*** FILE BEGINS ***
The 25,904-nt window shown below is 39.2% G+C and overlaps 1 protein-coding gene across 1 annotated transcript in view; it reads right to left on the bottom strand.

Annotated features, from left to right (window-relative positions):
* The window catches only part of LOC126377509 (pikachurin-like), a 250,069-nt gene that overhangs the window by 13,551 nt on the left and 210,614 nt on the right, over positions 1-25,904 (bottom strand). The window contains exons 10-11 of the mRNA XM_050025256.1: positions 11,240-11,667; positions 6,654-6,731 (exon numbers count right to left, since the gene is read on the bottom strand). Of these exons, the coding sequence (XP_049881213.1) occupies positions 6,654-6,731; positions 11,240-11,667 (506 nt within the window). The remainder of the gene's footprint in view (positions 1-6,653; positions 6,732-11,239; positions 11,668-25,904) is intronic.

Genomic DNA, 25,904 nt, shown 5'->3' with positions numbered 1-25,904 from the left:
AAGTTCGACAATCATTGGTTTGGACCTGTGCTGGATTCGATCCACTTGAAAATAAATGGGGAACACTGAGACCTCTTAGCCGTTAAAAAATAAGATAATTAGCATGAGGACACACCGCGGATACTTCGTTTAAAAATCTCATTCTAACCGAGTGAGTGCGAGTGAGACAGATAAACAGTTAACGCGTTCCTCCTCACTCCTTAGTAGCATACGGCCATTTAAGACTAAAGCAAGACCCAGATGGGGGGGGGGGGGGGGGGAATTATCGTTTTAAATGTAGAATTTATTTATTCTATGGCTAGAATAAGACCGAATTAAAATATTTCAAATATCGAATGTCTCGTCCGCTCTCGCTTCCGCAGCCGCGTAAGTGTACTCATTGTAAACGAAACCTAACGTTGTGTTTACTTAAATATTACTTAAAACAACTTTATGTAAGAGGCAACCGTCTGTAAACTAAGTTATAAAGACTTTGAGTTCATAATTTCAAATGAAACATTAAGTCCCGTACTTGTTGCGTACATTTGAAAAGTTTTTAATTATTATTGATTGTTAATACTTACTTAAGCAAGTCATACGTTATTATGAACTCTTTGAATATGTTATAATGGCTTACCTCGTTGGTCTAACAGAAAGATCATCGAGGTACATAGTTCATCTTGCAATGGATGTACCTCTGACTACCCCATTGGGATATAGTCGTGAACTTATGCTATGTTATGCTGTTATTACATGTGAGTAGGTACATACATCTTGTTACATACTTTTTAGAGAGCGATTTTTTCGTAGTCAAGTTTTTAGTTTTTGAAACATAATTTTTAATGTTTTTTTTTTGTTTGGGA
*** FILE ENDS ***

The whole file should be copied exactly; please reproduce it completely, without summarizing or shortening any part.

The 25,904-nt window shown below is 39.2% G+C and overlaps 1 protein-coding gene across 1 annotated transcript in view; it reads right to left on the bottom strand.

Annotated features, from left to right (window-relative positions):
* The window catches only part of LOC126377509 (pikachurin-like), a 250,069-nt gene that overhangs the window by 13,551 nt on the left and 210,614 nt on the right, over positions 1-25,904 (bottom strand). The window contains exons 10-11 of the mRNA XM_050025256.1: positions 11,240-11,667; positions 6,654-6,731 (exon numbers count right to left, since the gene is read on the bottom strand). Of these exons, the coding sequence (XP_049881213.1) occupies positions 6,654-6,731; positions 11,240-11,667 (506 nt within the window). The remainder of the gene's footprint in view (positions 1-6,653; positions 6,732-11,239; positions 11,668-25,904) is intronic.

Genomic DNA, 25,904 nt, shown 5'->3' with positions numbered 1-25,904 from the left:
AAGTTCGACAATCATTGGTTTGGACCTGTGCTGGATTCGATCCACTTGAAAATAAATGGGGAACACTGAGACCTCTTAGCCGTTAAAAAATAAGATAATTAGCATGAGGACACACCGCGGATACTTCGTTTAAAAATCTCATTCTAACCGAGTGAGTGCGAGTGAGACAGATAAACAGTTAACGCGTTCCTCCTCACTCCTTAGTAGCATACGGCCATTTAAGACTAAAGCAAGACCCAGATGGGGGGGGGGGGGGGGGGAATTATCGTTTTAAATGTAGAATTTATTTATTCTATGGCTAGAATAAGACCGAATTAAAATATTTCAAATATCGAATGTCTCGTCCGCTCTCGCTTCCGCAGCCGCGTAAGTGTACTCATTGTAAACGAAACCTAACGTTGTGTTTACTTAAATATTACTTAAAACAACTTTATGTAAGAGGCAACCGTCTGTAAACTAAGTTATAAAGACTTTGAGTTCATAATTTCAAATGAAACATTAAGTCCCGTACTTGTTGCGTACATTTGAAAAGTTTTTAATTATTATTGATTGTTAATACTTACTTAAGCAAGTCATACGTTATTATGAACTCTTTGAATATGTTATAATGGCTTACCTCGTTGGTCTAACAGAAAGATCATCGAGGTACATAGTTCATCTTGCAATGGATGTACCTCTGACTACCCCATTGGGATATAGTCGTGAACTTATGCTATGTTATGCTGTTATTACATGTGAGTAGGTACATACATCTTGTTACATACTTTTTAGAGAGCGATTTTTTCGTAGTCAAGTTTTTAGTTTTTGAAACATAATTTTTAATGTTTTTTTTTTGTTTGGGA